17th May 1998
By Yvonne Gulamhusein
Paris is the nerve centre of the fashion world where the best established names present two annual Haute Couture and Pret a Porter- shows - The spring/ summer and autumn/winter collections.
On the ramps of Paris, Milan and New York, super models work round the clock with very little time between showings. Coming into this star-spangled category is Perine Fernando, the Sri Lankan model.
Every spring and fall when the Collections appear in the cities of Milan, Paris and New York, arbiters traffic opinions. The media, like bird-watchers on the lookout for anything with wings, go from show to show to find amidst the more than 200 Collections, a flurry of ideas that can migrate out into the great beyond. Speaking a language of their own, a kind of advanced dialect of 'fashionese' peppered with terms such as ruching, shirring, drawstrings, ruffles and fringes they monitor each event.
Paris Designer Showings take place throughout the day at different locations. Yves Saint Laurent, in my view, the best of them all presents his creations in breath taking settings. The auditorium is always packed to capacity and no one would think of missing his glittering show. The models who take to the ramp in his fashion collection consider themselves privileged. The show is by invitation only.
Showings are most always accompanied by parties. At times breakfast comes with champagne and croissants and there are also midnight buffet dinners - where one could meet with designers and models. At one of these I met Perine Fernando with other models smartly dressed in casual clothes and we had a delightful exchange about Sri Lanka and fashion shows.
And now YSL is to be on the Colombo ramp.
"Mode de Yves Saint Laurent" comes to the Colombo Hilton on Sunday May 24. This gala dinner fashion show will be presented at the Serendib Ballroom with a beautiful collection of dresses by this master of fashion. Perine Fernando leads YSL's team of 10 models from Paris. A repeat theatre-style show is on May 25.
A stunning revelation
By M.T.L. Ebell
The next few weeks passed in a whirl. The arrangements for the May Dance progressed smoothly. I could work again with Rouanne back to help me. I think she welcomed the extra activity. She was silent a lot of the time, but she worked very hard. If she had any spare time left she would go off to the Dean's house. She spent a lot of time with Mrs. Dean. I felt a bit hurt that she didn't talk as much to me, but then I was very busy too. The only problem was that she and I did not get enough free time together, no not even when drinking our milky coffee at night, for me to tell her about my speaking to Mike. Anyway, it's virtually what she advised me to do earlier, so I felt encouraged by that.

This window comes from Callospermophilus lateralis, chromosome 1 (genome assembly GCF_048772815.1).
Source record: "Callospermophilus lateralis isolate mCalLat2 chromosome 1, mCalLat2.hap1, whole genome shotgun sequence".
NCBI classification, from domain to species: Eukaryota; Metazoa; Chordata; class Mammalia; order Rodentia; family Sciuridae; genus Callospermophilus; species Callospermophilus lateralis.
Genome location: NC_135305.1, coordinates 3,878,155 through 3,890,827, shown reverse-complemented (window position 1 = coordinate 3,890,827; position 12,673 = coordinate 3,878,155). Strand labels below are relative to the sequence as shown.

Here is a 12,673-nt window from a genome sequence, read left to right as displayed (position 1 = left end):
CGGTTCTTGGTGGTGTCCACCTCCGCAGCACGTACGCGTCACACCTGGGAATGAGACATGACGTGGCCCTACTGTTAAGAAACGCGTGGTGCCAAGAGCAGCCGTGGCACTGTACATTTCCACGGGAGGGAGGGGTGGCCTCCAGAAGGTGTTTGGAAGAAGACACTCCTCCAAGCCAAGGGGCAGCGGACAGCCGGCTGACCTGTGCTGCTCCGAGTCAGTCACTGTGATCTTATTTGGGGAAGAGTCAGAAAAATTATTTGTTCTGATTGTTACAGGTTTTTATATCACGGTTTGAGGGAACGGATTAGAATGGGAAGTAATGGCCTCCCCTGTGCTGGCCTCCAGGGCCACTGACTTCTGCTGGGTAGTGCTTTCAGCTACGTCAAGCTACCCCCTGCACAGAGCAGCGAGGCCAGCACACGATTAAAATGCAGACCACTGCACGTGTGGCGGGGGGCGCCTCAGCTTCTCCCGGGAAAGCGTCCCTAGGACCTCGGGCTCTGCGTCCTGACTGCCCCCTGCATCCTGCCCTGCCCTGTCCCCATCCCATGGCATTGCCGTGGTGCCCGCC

Soon, the day arrived. The hall looked very impressive. All round the walls were festooned with gay streamers and clusters of balloons and paper flowers. Across the main doorway was a large banner. At the two edges we had collages of couples dancing. In the centre was the legend *MAY v DANCE*. I thought that we'd made it too corny but everyone else loved it. Mike was on the Food Committee and I hardly caught a glimpse of him for a good two hours. Feeling disgruntled I stepped out onto the balcony and plonked down on a seat there. I was in the shadow and felt it suited my mood. I had made big decision, yet how could I carry it out if I didn't even see Mike?
"1 never even see you outside lecture room! I can't go on like this!"
Unfortunately, it wasn't Mike "desperately seeking Susan" but Manny speaking vehemently to Rouanne. I didn't catch her reply to which Manny said, "I know we agreed to a two year separation, but it's not necessary to stick to it now, is it? I knew, before the first month was over, that we had made a big mistake."
"That's why I arranged a transfer here. Almost bribing Hardcastle to take part in this transfer programme. He didn't retire, you know."
"I know, you told me already. It's not that. I know we made mistakes. However difficult my father was to us, we were married and we should never have agreed to his master plan to lead separate lives for a while to find out if we wouldn't be happier permanently apart. I can't imagine how pig-headed we both were not to have realised that."
"We are married."
I very nearly rolled off the seat. I realised that I shouldn't be there, hearing this but I'd eavesdropped too long to go away now. I shrank back and listened. I couldn't help myself Rouanne and Manny married! How had they hidden it for so long?